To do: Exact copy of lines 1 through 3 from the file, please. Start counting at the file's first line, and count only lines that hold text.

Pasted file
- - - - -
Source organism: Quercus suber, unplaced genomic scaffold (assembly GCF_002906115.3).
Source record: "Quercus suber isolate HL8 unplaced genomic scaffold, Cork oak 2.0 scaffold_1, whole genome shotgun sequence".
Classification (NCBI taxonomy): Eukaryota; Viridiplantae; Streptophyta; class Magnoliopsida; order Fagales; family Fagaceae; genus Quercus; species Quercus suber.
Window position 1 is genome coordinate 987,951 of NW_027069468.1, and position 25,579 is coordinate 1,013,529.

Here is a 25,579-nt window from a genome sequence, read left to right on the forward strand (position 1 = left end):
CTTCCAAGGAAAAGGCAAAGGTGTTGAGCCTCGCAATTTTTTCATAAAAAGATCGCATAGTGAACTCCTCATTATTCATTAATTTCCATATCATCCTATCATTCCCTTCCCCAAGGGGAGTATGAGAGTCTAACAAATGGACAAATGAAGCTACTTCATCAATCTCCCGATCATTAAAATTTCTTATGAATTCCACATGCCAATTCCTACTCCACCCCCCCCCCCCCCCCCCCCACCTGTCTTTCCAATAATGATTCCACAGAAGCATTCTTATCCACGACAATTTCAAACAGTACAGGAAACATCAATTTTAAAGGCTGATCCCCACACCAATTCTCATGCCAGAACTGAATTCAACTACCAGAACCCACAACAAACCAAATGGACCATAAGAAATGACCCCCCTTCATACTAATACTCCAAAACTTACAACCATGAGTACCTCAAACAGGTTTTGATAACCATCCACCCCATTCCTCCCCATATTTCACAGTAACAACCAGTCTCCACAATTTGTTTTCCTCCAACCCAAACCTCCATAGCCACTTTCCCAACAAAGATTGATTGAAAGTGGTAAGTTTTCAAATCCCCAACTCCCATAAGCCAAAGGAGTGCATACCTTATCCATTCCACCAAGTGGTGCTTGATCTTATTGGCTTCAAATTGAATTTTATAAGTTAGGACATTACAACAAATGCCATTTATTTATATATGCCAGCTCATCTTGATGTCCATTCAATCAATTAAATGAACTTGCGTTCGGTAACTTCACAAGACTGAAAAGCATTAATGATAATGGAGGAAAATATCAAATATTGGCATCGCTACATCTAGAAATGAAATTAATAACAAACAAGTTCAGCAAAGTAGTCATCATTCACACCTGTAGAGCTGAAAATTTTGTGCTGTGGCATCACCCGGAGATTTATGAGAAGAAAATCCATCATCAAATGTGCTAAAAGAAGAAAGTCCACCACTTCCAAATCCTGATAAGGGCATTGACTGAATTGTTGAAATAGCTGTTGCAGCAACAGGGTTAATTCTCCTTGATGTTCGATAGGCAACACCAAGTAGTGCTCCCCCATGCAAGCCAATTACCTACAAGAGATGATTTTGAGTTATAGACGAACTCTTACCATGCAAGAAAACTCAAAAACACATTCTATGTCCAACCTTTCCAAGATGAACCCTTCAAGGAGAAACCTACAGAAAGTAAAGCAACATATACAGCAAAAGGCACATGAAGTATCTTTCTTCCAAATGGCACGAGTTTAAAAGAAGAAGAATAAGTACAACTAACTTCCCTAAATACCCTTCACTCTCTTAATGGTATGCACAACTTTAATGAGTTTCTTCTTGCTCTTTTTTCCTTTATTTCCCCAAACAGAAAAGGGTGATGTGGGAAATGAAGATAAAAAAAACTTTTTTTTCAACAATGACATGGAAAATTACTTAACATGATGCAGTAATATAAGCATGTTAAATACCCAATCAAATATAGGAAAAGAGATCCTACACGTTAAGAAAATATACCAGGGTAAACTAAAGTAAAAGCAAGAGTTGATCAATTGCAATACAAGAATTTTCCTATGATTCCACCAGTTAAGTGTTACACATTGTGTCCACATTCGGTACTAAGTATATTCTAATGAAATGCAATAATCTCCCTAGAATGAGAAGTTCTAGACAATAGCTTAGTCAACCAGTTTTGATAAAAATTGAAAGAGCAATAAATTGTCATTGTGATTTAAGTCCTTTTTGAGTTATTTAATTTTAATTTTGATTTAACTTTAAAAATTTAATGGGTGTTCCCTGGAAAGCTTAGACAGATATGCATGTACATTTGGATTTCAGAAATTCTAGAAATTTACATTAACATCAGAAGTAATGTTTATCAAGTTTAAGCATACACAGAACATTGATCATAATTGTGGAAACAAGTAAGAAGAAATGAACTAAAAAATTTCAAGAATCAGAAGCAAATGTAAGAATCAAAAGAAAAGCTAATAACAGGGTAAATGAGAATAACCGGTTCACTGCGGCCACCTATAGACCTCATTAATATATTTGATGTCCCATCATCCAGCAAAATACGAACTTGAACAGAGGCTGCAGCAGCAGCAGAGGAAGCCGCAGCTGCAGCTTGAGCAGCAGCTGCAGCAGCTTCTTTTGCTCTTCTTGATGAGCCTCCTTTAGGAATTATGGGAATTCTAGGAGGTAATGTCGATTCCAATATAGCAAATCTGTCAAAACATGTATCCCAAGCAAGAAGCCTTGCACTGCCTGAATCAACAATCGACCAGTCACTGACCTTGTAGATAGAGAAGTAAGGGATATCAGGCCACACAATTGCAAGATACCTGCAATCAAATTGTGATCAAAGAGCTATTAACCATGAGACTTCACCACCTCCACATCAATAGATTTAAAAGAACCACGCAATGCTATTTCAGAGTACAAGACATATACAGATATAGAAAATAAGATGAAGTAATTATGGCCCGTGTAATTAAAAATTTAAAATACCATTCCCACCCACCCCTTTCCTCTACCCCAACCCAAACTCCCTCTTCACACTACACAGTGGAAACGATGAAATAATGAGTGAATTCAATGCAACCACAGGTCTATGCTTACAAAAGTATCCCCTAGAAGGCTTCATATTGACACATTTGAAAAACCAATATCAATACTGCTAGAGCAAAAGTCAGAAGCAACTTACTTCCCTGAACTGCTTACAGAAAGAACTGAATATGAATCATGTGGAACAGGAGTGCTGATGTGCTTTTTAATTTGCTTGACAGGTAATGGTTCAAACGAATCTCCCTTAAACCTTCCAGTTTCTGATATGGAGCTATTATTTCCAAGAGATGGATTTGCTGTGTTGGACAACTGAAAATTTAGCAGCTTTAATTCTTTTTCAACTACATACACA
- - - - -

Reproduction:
Source organism: Quercus suber, unplaced genomic scaffold (assembly GCF_002906115.3).
Source record: "Quercus suber isolate HL8 unplaced genomic scaffold, Cork oak 2.0 scaffold_1, whole genome shotgun sequence".
Classification (NCBI taxonomy): Eukaryota; Viridiplantae; Streptophyta; class Magnoliopsida; order Fagales; family Fagaceae; genus Quercus; species Quercus suber.